Rapid progress: Volvo V40 D4 driven

1 March 2015

Volvo V40 D4 front view

Volvo V40 D4
Rating: 5 out of 5 stars
Good: very quick, very frugal, very comfortable
Bad: clunky satnav, not as agile as a Golf GTD
Price: from £24,770
When Volvo’s V40 hatchback arrived in 2012, its most frugal variant was the D2, which provided an admirable CO2 rating of 94g/km on its standard 16-inch alloys, rising to only 99g/km when kitted out with snazzier 17-inch wheels. These tax friendly figures quickly made the D2 the best selling variant of the V40, which also sold on its handsome looks, inviting interior and first-class safety kit. The V40 was easily my favourite car of 2012, fully deserving a five-star review at the time.

The only drawback was a lingering lack of pace. The 115bhp D2 diesel engine was never going to make the 1.4-tonne V40 feel like a feather, even with a healthy 270Nm of torque to call upon. The result was a humdrum 12.3-seconds dash to 62mph and the need to pre-arrange overtaking manoeuvres by post.

Upgrading to a D3 or D4 engine, never mind petrol power, meant landing firmly on the far side of 100g/km, however.

Volvo V40 D4 side view

Fast forward to today, and it’s plain that Volvo has been busy. Bringing engines up to speed has been a big focus in Gothenburg over the past few years, and the results are simple to see. The D2 now dips as low as 88g/km, has shed a little weight, and can now scrabble to 62mph in 11.9 seconds.

As welcome as that incremental improvement may be, it’s a small shuffle compared to the giant leap that has taken place under the bonnet of the D2’s brawnier brother, the D4.

Volvo V40 D4 rear view

Now fitted with one of Volvo’s new generation Drive-E engines, the D4 provides 190 horsepower, a road-rippling 400Nm of torque, and can reach 62mph in 7.4 seconds. And if these figures in the abstract feel hard to fathom, picture instead a shiny red Golf GTD, Volkswagen’s athletic diesel-powered hot hatch. The Swede beats the German in all three of the above figures.

Which makes it all the more surprising that the Volvo V40 D4 turns in a CO2 score of just 99g/km, which is about 10% better than the 109g/km of the already impressive GTD. And as a further eye-widener, at £24,770 the V40 is also almost £2,000 cheaper than the Volkswagen.

Volvo V40 D4 interior

Don’t imagine it will go around corners like a Golf GTD, however. If the hot VW can be compared to an eager, apex-sniffing terrier, then the V40 feels more like a belligerent cat. Quick-witted, for sure, but not exactly inclined to go where it’s told.

The Volvo feels happiest when asked to deliver relaxed, refined and long-legged pace, with bursts of adrenaline for overtaking. There is some absence of urge at low revs, but give the throttle a nudge and the two turbochargers very rapidly spin into action and chuck you at the horizon.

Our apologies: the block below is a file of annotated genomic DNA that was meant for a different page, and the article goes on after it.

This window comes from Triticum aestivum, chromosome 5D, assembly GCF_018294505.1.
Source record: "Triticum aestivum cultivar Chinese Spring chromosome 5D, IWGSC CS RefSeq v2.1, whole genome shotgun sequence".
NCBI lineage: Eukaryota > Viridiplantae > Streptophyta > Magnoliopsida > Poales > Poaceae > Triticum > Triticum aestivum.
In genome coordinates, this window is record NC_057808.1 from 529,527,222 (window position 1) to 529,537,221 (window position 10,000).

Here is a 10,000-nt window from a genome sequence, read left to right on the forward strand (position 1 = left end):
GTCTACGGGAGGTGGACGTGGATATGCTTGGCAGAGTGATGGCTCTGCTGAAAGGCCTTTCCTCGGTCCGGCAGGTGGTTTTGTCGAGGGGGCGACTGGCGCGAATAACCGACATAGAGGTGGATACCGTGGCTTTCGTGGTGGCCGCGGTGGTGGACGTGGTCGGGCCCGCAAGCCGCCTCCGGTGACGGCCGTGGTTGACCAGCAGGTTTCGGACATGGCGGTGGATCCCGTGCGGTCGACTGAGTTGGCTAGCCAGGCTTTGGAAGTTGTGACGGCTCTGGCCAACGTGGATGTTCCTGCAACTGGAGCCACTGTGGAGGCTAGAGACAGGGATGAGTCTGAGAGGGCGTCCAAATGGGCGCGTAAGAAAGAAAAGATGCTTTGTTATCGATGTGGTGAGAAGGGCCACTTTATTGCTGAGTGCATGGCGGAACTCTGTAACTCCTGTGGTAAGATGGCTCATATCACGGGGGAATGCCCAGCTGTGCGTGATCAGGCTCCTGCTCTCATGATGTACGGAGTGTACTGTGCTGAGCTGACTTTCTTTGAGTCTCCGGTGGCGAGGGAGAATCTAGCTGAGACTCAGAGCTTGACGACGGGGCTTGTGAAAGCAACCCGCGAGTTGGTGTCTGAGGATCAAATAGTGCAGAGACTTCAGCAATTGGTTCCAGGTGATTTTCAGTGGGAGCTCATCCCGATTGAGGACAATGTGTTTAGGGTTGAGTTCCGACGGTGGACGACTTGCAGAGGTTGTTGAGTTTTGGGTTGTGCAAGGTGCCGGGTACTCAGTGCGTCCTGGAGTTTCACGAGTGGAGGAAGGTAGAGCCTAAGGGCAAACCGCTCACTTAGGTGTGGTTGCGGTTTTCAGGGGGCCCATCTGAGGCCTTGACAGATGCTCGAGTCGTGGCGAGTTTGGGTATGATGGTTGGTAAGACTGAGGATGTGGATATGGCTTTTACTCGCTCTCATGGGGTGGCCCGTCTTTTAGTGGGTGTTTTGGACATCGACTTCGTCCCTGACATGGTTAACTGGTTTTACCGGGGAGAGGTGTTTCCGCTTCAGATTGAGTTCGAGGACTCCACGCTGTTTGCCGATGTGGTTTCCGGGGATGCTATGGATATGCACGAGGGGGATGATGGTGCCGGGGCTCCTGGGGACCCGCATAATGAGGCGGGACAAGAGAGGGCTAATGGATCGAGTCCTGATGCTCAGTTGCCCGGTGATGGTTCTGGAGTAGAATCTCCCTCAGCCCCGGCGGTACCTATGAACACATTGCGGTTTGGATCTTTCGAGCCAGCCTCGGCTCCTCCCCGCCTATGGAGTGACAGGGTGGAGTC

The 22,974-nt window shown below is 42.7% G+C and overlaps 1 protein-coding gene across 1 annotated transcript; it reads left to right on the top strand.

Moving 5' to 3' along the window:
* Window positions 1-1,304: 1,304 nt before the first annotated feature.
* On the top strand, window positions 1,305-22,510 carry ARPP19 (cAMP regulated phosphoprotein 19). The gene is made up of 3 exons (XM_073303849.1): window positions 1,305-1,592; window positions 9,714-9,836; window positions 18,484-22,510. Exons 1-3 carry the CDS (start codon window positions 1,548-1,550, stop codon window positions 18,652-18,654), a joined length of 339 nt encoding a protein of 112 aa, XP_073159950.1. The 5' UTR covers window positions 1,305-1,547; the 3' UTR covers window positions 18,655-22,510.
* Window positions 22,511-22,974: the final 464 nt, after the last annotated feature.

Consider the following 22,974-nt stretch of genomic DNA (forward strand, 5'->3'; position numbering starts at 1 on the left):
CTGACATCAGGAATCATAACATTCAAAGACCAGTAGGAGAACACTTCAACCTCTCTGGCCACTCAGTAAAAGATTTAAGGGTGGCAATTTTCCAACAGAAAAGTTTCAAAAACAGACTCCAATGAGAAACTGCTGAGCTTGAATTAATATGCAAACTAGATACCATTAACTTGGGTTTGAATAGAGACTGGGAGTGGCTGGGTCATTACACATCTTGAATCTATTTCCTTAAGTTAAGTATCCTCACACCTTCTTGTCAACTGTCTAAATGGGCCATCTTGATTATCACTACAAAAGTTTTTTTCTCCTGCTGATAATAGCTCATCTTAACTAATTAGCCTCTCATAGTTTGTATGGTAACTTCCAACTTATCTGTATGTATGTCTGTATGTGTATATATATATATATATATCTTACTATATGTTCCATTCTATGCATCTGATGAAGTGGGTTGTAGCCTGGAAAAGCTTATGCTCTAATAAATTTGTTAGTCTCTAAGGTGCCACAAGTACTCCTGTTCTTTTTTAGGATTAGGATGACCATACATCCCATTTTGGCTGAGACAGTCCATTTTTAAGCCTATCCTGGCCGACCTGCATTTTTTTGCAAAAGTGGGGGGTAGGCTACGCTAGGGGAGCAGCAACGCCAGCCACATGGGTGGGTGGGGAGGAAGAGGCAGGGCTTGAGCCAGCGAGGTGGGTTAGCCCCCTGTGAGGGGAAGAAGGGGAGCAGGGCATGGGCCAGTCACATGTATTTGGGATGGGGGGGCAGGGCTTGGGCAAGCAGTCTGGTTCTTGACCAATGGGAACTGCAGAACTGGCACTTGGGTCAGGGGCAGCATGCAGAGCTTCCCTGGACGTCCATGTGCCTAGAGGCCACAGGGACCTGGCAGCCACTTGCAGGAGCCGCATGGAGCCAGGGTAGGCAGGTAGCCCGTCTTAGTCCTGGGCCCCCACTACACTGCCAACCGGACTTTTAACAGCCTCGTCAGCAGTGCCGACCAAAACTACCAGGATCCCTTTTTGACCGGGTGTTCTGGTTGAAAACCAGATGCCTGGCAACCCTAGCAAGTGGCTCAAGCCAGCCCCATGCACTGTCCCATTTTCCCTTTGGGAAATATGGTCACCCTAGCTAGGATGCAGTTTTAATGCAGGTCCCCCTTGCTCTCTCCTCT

Volvo V40 D4 front view

This 2.0-litre, four-cylinder diesel engine is much the same as the one I raved about in the larger V60 estate last year, possessed of light weight, low friction, prodigious power and unfathomable cleverness. The main difference being that in the smaller, lighter V40 the engine has been reprogrammed to summon up a little more power. No doubt the wick has been carefully adjusted in both cars to provide as much power as possible while still scoring exactly 99g/km on the official tests.

Euro-6 level cleanliness and a combined cycle rating of 74.3mpg are both similarly welcome, and my relatively brief turn at the wheel suggests high-50s miles per gallon should be easily achievable, unless you buy your boots from a blacksmith.

Volvo V40 D4 driver's view

The passage of a couple of years has taken a little gloss off my fondness for the V40. Just a little. Some niggles are familiar – the thick-rimmed steering wheel isn’t quite circular and is trimmed in a papery leather than feels as if it might rip if you get too wheelsmithy. And the perplexing controls for the centre screen and satnav lag well behind the curve carved out by BMW. I’ve also decided I’d quite like an electronic handbrake, as long as it works as well as the one in the Golf.

But the Swede’s seats remain as welcoming as my sofa, the V40’s frameless rear-view mirror still delights, and there’s a solidity to the interior trim that makes the smallest Volvo feel big and built to last. And I like that the D4 is astonishingly quick when you want it to be, quiet and composed when munching miles, frugal as long as you’re careful, and never feels frantic or juvenile. Even when roused and snarling.

It feels like a rounded, confident, powerful and grown up car, this latest V40 D4. And I like it.

Volvo V40 D4 boot badge

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